Victor Mature exudes southern gentility in this formulaic, but nonetheless thoughtful Western, which was co-produced by John Wayne's Batjac company.

As a Confederate captain protecting his young daughter, two stranded sisters and a Union army payroll from marauding Modoc Indians and a couple of desperadoes, Mature combines the Duke's imposing machismo with the stiff decency of Randolph Scott. But, while he banters briskly with Faith Domergue and Elaine Stewart, he's at his best in action sequences that lose little impact for being filmed on soundstages rather than on location.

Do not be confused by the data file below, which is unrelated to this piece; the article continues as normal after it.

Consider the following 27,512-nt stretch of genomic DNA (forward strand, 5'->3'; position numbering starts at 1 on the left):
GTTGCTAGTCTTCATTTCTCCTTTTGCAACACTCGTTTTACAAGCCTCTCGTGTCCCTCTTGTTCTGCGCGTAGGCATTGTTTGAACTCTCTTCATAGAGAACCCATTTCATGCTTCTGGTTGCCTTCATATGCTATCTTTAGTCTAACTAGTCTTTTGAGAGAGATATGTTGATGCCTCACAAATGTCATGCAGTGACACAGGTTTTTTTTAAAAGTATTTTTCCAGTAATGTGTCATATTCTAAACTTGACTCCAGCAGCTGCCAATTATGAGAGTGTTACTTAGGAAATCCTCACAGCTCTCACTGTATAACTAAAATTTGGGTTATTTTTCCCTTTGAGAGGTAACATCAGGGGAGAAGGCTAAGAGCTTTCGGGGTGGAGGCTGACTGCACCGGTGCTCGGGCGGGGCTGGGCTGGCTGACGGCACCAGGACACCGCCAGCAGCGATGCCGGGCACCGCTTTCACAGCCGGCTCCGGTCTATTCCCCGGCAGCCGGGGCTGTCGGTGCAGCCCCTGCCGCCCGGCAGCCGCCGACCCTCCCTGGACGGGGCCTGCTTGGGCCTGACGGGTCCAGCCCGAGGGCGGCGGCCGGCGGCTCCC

That said, William Clothier's widescreen monochrome imagery has the disarming beauty he brought to his work for John Ford, while director Francis D. Lyon (a former Oscar-winning editor) allows time to explore the seething political undercurrents, with the scenes involving wounded black army contractor Rex Ingram making for intriguing contrast with the references to the embittered scout orchestrating the Modoc mayhem.
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